If you only believe in personal experience, then what if it is not your own personal experience, but someone else’s? Do you believe that person’s account of something remarkable automatically? Do you simply allow for the possibility of it until you yourself have such an experience? Do take such an agnostic stance even if the person’s account is wildly beyond anything you have ever experienced? What if he wants you to invest your time, money and talent toward something he has based on his experience? What if it is a great big investment?

    It seems to me that if each person must have their own personal experience of a god, then there is no need for organized religion, because that seems to be a social construct strung between the few who have had some kind of similar experience, to cover and envelop the masses who have not. Then there is the problem of individual experiences being so unique. Only a pre-existing social construct such as an organized religion will get people to alter their memory of their unique experience into something that others will agree with and not call heresy or witchcraft. To base one’s belief in an invisible god solely on personal experience and completely devoid of pressure or prejudice from others, (as I think you were saying) seems like an individual kind of animism. Are your beliefs really completely free of the conventions and biases of others and of groups?

    I use skepticism to protect myself from fraud, and I think everyone else should too. I use the word in its original etymological meaning, “to look.” Skepticism is the virtue that keeps people from spending all their family’s money to buy acres of useless land, applying dangerous quack remedies to their bodies and devoting their lives to some charismatic fruitcake who says he’s a god incarnate. Unfortunately this all too rare virtue is confused with cynicism. There is way too much fraud based on people’s claims of their personal experiences for them to not go through the gauntlet of skeptical circumspection.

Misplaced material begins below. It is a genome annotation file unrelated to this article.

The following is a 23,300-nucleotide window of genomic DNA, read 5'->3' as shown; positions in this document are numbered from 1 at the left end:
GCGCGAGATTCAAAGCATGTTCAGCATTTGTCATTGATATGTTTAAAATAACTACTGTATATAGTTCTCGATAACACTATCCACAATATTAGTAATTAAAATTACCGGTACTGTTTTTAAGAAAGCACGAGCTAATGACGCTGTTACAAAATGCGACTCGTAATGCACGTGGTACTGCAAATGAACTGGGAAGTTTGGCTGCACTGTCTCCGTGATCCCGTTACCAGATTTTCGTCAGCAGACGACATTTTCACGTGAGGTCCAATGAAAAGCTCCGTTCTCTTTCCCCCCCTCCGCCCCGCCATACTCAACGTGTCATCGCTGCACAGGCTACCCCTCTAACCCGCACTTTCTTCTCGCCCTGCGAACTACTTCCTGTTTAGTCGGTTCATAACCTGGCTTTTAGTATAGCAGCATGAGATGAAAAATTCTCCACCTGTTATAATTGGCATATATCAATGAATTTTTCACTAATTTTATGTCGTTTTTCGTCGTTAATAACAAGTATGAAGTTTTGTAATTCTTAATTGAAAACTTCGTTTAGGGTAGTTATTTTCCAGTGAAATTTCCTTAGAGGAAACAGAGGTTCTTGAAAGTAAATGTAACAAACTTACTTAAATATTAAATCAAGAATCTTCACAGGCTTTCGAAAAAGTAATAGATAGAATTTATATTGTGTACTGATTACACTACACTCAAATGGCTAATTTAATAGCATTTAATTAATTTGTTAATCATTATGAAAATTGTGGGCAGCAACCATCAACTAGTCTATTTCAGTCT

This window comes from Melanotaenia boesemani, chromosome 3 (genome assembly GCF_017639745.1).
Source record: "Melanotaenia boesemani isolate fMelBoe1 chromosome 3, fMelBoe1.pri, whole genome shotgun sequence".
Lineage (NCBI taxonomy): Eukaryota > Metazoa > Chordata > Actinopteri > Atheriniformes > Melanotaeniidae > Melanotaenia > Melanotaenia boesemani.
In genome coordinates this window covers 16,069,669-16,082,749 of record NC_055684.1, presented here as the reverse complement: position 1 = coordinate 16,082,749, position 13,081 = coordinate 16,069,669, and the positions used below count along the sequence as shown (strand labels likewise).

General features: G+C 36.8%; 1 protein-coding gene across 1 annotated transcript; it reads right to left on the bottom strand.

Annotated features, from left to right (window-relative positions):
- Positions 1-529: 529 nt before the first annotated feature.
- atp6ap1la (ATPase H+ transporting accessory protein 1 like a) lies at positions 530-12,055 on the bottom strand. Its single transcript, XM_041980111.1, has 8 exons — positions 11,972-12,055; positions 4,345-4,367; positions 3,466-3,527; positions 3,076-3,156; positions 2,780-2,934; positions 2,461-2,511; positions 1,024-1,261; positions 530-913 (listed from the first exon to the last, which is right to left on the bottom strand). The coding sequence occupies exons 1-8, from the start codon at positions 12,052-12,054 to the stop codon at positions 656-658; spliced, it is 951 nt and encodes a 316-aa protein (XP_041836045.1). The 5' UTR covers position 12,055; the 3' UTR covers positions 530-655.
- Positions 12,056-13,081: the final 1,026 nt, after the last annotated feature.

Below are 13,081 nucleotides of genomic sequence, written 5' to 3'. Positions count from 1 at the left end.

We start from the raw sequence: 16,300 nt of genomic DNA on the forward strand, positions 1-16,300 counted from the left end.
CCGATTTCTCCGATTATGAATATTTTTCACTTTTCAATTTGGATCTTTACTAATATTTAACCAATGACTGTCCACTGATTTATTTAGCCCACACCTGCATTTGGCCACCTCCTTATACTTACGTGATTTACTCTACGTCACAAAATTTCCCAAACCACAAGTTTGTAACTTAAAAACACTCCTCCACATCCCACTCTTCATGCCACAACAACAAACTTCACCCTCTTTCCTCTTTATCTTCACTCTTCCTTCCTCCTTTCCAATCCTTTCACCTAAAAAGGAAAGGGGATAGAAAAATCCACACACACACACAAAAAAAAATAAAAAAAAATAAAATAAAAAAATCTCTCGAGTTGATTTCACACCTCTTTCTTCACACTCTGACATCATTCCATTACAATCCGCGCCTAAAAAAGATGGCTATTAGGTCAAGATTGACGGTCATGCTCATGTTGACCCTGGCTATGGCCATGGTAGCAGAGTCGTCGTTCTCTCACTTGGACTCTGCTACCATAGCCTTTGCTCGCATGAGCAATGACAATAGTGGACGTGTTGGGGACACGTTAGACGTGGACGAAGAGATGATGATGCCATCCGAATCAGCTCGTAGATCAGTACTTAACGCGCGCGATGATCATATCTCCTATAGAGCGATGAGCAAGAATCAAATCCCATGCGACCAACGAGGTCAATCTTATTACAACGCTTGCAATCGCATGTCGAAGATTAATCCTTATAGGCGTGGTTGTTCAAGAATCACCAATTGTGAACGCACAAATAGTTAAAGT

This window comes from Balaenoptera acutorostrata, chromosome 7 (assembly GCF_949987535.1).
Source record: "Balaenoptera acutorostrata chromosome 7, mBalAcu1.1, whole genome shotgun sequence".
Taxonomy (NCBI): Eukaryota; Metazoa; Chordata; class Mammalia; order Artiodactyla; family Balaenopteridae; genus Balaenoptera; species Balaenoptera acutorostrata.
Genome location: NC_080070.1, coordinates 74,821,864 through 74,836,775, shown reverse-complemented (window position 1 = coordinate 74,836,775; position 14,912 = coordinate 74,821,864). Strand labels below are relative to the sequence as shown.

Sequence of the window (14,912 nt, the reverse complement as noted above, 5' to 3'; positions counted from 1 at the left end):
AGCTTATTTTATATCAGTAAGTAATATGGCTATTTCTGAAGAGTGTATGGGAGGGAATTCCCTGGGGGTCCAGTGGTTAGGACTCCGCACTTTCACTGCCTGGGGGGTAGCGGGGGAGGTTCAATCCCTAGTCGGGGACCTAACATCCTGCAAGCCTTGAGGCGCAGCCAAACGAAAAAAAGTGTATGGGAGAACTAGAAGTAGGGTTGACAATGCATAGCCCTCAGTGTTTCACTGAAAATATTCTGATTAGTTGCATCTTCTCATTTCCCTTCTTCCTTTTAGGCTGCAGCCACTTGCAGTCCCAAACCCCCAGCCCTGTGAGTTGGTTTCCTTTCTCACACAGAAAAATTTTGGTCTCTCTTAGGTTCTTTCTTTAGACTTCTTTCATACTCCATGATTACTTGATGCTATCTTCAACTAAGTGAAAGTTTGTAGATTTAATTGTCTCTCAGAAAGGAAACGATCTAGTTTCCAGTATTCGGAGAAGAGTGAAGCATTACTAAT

My own experience with my own experience has left me skeptical of it as well. I have found myself to be mistaken of that I thought I saw, heard, and felt. So I have to be skeptical inwardly as well. So when you say, “I don’t see any reason for a God to communicate indirectly with an individual.” I can only respond that I don’t see any reason to believe in a god who does not communicate directly with me in a completely unambiguous and unmistakable way.

  • Miko

    as you know I put a lot of stock in personal experience. I’m not impressed with any kind of “evidence” which doesn’t grow out of personal experience of a kind unmitigated by any external authority or coercion.

    So, in other words, you reject all evidence that you don’t want to believe on the grounds that the person offering it must be part of a coercive authoritarian conspiracy.

  • Darryl

    I don’t know what the hell Mr. O is saying, but I do know this–corroborating what Richard said–in my younger days, I had many personal experiences with God that, at the time, I would have bet my life were as real as anything else in life. Now, I see those experiences for what they were–products of my own wonderful and inventive mind. I am skeptical of my own experience; I have to be because of the incredibly stupid and ignorant things I did, said, and thought when I was a Christian. Unlike Mr. O., when it comes to facts, I’m looking for the external rule that corrects the emotion. I welcome the coercion of the Universe.